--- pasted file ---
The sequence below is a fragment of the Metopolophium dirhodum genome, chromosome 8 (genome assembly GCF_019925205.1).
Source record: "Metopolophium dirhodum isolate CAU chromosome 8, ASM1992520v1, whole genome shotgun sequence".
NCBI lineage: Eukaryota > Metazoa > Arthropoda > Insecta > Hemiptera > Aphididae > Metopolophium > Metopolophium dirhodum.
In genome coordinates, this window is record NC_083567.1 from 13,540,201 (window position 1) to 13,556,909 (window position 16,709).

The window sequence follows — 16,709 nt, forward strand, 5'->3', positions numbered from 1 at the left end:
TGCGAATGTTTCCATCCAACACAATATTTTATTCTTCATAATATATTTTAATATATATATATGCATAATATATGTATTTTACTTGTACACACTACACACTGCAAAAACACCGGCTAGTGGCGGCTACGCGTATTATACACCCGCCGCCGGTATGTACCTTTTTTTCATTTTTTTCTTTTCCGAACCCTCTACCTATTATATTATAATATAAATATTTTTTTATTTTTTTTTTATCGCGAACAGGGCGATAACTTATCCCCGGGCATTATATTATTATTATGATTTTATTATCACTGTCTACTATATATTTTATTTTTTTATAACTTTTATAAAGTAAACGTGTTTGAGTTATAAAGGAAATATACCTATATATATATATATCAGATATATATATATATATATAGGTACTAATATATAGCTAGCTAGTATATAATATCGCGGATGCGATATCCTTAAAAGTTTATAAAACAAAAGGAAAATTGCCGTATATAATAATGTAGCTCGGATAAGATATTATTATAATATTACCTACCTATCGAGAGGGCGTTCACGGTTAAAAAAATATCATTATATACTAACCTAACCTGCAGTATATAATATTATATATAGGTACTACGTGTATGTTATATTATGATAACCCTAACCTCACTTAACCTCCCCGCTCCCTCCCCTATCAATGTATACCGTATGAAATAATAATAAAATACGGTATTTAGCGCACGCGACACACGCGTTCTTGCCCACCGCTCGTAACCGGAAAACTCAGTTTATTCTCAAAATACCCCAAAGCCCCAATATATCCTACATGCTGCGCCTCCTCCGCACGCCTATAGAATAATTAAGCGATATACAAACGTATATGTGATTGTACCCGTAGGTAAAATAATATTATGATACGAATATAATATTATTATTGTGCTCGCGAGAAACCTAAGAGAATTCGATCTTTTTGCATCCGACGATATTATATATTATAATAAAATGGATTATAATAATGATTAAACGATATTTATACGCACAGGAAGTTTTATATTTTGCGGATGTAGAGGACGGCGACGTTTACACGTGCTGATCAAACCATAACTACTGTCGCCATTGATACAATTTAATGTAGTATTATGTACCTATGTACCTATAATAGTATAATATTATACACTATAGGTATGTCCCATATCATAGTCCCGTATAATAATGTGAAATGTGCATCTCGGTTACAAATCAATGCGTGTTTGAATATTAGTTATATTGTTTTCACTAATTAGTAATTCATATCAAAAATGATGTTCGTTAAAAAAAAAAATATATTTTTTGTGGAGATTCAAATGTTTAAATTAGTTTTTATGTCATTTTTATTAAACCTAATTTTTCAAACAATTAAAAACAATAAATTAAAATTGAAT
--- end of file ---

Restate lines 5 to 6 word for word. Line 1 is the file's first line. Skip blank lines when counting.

The window sequence follows — 16,709 nt, forward strand, 5'->3', positions numbered from 1 at the left end:
TGCGAATGTTTCCATCCAACACAATATTTTATTCTTCATAATATATTTTAATATATATATATGCATAATATATGTATTTTACTTGTACACACTACACACTGCAAAAACACCGGCTAGTGGCGGCTACGCGTATTATACACCCGCCGCCGGTATGTACCTTTTTTTCATTTTTTTCTTTTCCGAACCCTCTACCTATTATATTATAATATAAATATTTTTTTATTTTTTTTTTATCGCGAACAGGGCGATAACTTATCCCCGGGCATTATATTATTATTATGATTTTATTATCACTGTCTACTATATATTTTATTTTTTTATAACTTTTATAAAGTAAACGTGTTTGAGTTATAAAGGAAATATACCTATATATATATATATCAGATATATATATATATATATAGGTACTAATATATAGCTAGCTAGTATATAATATCGCGGATGCGATATCCTTAAAAGTTTATAAAACAAAAGGAAAATTGCCGTATATAATAATGTAGCTCGGATAAGATATTATTATAATATTACCTACCTATCGAGAGGGCGTTCACGGTTAAAAAAATATCATTATATACTAACCTAACCTGCAGTATATAATATTATATATAGGTACTACGTGTATGTTATATTATGATAACCCTAACCTCACTTAACCTCCCCGCTCCCTCCCCTATCAATGTATACCGTATGAAATAATAATAAAATACGGTATTTAGCGCACGCGACACACGCGTTCTTGCCCACCGCTCGTAACCGGAAAACTCAGTTTATTCTCAAAATACCCCAAAGCCCCAATATATCCTACATGCTGCGCCTCCTCCGCACGCCTATAGAATAATTAAGCGATATACAAACGTATATGTGATTGTACCCGTAGGTAAAATAATATTATGATACGAATATAATATTATTATTGTGCTCGCGAGAAACCTAAGAGAATTCGATCTTTTTGCATCCGACGATATTATATATTATAATAAAATGGATTATAATAATGATTAAACGATATTTATACGCACAGGAAGTTTTATATTTTGCGGATGTAGAGGACGGCGACGTTTACACGTGCTGATCAAACCATAACTACTGTCGCCATTGATACAATTTAATGTAGTATTATGTACCTATGTACCTATAATAGTATAATATTATACACTATAGGTATGTCCCATATCATAGTCCCGTATAATAATGTGAAATGTGCATCTCGGTTACAAATCAATGCGTGTTTGAATATTAGTTATATTGTTTTCACTAATTAGTAATTCATATCAAAAATGATGTTCGTTAAAAAAAAAAATATATTTTTTGTGGAGATTCAAATGTTTAAATTAGTTTTTATGTCATTTTTATTAAACCTAATTTTTCAAACAATTAAAAACAATAAATTAAAATTGAAT